Last August, Barauskas reached out to the office of State Assemblymember Richard Bloom, who represents California’s 50th Assembly District in Santa Monica.
The Assemblyman agreed that the density restrictions in the private covenants were worthy of a statewide policy fix. As a result, Barauskas’s proposal became what is now known as AB 721.
“It’s shocking to see what has been done in the past to bar communities of color from living in certain properties, and how those things still exist today,” Lenh Voong, legislative assistant to Assemblymember Bloom, said. “It was also very shocking to hear that this is holding up affordable housing.”
“Affordable housing issues are his priority. He has worked on many bills to help protect renters, build more affordable housing, and preserve as much housing as possible. So, for him, this bill was a no-brainer. It was a small step towards helping us address the housing crisis.”
On February 16, AB721 was introduced in the Assembly by Assemblymember Bloom. The measure will clarify that the density restrictions in private covenants are unenforceable. This means affordable housing developers like CCSM can build as many 100% affordable units as the local zoning code allows.
As of July 14, AB721 was passed by the Senate Judiciary Committee and awaiting approval from the Senate Appropriations Committee.
“We’re just really happy we got as far as we could, so we’re really close to hopefully get over that desk,” Voong said. “The only thing difficult to arrange was describing what the bill does. Everyone was like, ‘I thought we made racial restrictions unenforceable.’ And we’ll say yeah it is, but here are other ways that these covenants make it hard to build housing.”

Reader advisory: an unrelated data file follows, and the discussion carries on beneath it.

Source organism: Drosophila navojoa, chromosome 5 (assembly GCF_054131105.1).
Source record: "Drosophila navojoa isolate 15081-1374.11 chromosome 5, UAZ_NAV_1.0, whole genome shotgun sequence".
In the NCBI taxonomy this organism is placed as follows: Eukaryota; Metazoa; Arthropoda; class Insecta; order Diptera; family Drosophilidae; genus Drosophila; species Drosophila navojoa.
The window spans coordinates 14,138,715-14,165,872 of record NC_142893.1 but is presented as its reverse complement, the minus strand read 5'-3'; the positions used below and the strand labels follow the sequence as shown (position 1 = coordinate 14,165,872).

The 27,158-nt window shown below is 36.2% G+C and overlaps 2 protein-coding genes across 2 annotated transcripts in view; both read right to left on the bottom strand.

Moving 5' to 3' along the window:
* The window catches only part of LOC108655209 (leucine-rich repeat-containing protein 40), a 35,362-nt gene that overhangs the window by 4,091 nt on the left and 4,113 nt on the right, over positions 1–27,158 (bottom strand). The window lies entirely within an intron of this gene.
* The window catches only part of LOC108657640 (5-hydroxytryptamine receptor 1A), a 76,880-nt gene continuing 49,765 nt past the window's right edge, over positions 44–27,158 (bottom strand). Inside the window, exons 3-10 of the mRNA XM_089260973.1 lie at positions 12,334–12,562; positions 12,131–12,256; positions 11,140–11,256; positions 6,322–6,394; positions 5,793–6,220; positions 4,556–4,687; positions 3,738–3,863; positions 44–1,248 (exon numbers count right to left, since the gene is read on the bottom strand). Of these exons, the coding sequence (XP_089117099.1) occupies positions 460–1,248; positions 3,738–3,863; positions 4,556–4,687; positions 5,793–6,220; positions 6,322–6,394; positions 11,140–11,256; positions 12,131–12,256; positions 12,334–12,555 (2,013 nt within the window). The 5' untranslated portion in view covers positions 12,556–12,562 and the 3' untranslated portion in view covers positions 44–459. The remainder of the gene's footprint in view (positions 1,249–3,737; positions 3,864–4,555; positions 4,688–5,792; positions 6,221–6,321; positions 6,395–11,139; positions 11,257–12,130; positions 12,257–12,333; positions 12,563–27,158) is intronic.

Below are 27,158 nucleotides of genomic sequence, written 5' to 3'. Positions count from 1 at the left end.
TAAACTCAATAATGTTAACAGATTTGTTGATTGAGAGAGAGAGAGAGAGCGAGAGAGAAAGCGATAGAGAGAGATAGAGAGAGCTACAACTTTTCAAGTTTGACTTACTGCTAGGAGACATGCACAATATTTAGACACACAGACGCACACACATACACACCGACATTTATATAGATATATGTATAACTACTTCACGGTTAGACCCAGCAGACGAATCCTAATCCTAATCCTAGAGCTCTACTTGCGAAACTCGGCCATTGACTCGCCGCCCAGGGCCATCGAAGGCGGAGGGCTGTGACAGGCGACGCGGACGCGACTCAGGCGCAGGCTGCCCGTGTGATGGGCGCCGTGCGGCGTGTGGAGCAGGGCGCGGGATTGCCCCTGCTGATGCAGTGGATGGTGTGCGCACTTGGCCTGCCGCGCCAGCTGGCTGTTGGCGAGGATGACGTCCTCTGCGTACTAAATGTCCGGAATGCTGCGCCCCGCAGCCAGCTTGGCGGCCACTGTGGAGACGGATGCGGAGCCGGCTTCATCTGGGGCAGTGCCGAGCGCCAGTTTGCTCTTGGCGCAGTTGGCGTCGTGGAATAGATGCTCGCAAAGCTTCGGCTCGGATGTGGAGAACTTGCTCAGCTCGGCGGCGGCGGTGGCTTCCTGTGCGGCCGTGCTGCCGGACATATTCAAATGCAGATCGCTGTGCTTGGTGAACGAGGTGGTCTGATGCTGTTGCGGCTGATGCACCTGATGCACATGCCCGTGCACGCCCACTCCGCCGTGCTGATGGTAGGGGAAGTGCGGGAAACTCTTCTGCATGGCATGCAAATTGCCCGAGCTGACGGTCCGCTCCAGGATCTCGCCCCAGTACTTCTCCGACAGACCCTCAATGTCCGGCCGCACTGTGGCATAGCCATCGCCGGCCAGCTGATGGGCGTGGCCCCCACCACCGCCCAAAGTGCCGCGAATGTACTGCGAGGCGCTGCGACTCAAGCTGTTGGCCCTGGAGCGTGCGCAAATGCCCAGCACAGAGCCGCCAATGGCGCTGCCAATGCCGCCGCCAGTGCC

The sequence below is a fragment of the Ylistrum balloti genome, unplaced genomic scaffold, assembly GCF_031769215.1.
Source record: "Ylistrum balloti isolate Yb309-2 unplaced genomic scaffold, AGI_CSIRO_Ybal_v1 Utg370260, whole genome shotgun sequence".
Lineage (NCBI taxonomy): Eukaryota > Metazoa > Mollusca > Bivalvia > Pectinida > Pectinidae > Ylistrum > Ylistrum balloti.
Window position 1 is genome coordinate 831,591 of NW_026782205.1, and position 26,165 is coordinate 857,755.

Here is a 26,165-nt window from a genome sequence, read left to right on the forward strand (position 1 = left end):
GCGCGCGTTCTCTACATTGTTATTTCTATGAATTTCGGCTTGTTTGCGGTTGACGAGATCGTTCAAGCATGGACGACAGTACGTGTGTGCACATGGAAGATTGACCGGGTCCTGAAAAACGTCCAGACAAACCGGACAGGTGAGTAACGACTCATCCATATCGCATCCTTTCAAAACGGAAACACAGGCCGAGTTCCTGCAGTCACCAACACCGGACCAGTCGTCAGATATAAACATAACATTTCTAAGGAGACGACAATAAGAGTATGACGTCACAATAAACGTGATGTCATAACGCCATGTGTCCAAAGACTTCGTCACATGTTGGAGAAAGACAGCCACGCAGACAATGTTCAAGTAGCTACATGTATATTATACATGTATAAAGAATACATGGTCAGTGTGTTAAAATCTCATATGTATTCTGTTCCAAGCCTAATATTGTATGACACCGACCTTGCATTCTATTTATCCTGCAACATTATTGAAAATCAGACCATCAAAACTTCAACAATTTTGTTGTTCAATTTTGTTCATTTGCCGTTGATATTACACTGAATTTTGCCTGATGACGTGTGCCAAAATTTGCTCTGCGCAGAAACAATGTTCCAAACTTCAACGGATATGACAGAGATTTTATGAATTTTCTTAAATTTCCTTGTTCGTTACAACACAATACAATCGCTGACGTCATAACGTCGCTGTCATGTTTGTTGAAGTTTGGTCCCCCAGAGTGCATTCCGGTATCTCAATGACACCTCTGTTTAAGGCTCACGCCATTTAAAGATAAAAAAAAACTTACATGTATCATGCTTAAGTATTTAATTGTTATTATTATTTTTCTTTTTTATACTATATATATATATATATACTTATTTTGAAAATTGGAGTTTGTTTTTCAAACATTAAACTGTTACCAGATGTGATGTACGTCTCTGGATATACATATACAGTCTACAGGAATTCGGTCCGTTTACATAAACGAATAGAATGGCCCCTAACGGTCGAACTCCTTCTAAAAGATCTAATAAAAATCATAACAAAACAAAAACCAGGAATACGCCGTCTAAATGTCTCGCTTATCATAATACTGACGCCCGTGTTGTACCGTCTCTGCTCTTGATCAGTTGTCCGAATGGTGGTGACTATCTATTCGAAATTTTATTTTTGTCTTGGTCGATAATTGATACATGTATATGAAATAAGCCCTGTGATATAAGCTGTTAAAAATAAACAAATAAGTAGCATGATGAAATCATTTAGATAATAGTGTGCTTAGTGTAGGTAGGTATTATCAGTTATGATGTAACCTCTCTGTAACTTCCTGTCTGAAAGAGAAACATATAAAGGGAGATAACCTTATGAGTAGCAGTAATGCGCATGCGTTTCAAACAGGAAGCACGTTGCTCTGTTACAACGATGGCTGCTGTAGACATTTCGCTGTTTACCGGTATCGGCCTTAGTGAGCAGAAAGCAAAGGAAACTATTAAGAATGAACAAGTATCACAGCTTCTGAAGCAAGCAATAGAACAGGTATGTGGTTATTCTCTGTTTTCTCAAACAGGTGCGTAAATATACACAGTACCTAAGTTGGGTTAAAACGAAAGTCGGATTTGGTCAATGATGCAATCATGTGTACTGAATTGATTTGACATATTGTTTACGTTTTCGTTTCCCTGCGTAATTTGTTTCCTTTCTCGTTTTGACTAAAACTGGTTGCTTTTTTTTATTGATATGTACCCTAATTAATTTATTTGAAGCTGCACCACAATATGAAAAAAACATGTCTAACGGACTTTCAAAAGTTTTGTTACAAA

Shelley versus Kraemer was a landmark court case argued by Thurgood Marshall, civil rights activist and former Supreme Court Justice.
On May 3, 1948, the United States Supreme Court declared that racially restrictive covenants violated the Equal Protection Clause of the Fourteenth Amendment.
Lorren Miller, a civil rights attorney and judge, assisted Marshall as chief counsel. Years prior, Miller had successfully argued more than one hundred California cases to invalidate housing covenants in the late ’30s and early ’40s. He was essentially the “go-to man for black homeowners.”
In 1963, a California law called the Rumford Fair Housing Act was passed to allow people of color to purchase housing without being subjected to discrimination.
However, in 1964, white Californians overwhelmingly voted to approve Proposition 14, nullifying the Rumford Fair Housing Act. But in 1966, the U.S. Supreme Court overturned Proposition 14 and ruled it unconstitutional under the 14th Amendment and the Civil Rights Act of 1866.
In 2000, California began allowing homeowners to modify their property documents that contain racist covenants. But the change does not remove the exact phrasing. Instead, it sits on top of the original racist language.
Former State Assemblymember Hector De La Torre proposed AB 2204 in 2008 to remove deeds’ racist language at the time of the next sale. But unfortunately, it was vetoed by then-Governor Arnold Schwarzenegger.
The Waiting Game
Barauskas’s affordable housing project is still at a standstill as AB 721 officially becomes a California law. In the meantime, she attends weekly phone meetings with Assemblymember Bloom and his team for a status update.
“The principle of it is that I can’t walk away from this,” Barauskas said. “I know I’m on the right side of ethics here, and I’m willing to fight this one to the dust. I am just so happy that the Assemblymember saw how important this is.”
“We think that it is possible that this bill could get passed in the session. So, we’re optimistic but still waiting to see what happens.”